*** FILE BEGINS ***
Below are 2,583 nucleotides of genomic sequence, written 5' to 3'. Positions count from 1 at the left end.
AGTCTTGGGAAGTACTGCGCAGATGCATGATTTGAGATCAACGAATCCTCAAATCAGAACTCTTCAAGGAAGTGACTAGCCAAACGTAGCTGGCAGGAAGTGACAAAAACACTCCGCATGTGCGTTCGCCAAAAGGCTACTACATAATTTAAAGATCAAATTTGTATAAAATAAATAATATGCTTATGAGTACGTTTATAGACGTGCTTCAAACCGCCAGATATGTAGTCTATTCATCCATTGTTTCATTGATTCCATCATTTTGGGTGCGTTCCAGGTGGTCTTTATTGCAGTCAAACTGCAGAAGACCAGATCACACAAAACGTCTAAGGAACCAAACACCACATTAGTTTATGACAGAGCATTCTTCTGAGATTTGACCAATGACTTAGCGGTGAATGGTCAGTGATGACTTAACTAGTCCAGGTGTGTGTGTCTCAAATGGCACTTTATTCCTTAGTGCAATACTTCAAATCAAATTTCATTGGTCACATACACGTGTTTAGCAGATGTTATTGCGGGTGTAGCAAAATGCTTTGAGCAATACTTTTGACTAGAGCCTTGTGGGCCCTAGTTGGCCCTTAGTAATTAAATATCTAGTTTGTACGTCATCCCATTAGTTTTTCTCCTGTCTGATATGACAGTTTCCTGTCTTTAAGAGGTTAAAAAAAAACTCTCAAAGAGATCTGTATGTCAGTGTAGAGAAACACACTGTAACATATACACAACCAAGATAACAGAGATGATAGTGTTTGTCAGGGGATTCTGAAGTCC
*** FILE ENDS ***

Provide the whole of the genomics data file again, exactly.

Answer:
Below are 2,583 nucleotides of genomic sequence, written 5' to 3'. Positions count from 1 at the left end.
AGTCTTGGGAAGTACTGCGCAGATGCATGATTTGAGATCAACGAATCCTCAAATCAGAACTCTTCAAGGAAGTGACTAGCCAAACGTAGCTGGCAGGAAGTGACAAAAACACTCCGCATGTGCGTTCGCCAAAAGGCTACTACATAATTTAAAGATCAAATTTGTATAAAATAAATAATATGCTTATGAGTACGTTTATAGACGTGCTTCAAACCGCCAGATATGTAGTCTATTCATCCATTGTTTCATTGATTCCATCATTTTGGGTGCGTTCCAGGTGGTCTTTATTGCAGTCAAACTGCAGAAGACCAGATCACACAAAACGTCTAAGGAACCAAACACCACATTAGTTTATGACAGAGCATTCTTCTGAGATTTGACCAATGACTTAGCGGTGAATGGTCAGTGATGACTTAACTAGTCCAGGTGTGTGTGTCTCAAATGGCACTTTATTCCTTAGTGCAATACTTCAAATCAAATTTCATTGGTCACATACACGTGTTTAGCAGATGTTATTGCGGGTGTAGCAAAATGCTTTGAGCAATACTTTTGACTAGAGCCTTGTGGGCCCTAGTTGGCCCTTAGTAATTAAATATCTAGTTTGTACGTCATCCCATTAGTTTTTCTCCTGTCTGATATGACAGTTTCCTGTCTTTAAGAGGTTAAAAAAAAACTCTCAAAGAGATCTGTATGTCAGTGTAGAGAAACACACTGTAACATATACACAACCAAGATAACAGAGATGATAGTGTTTGTCAGGGGATTCTGAAGTCC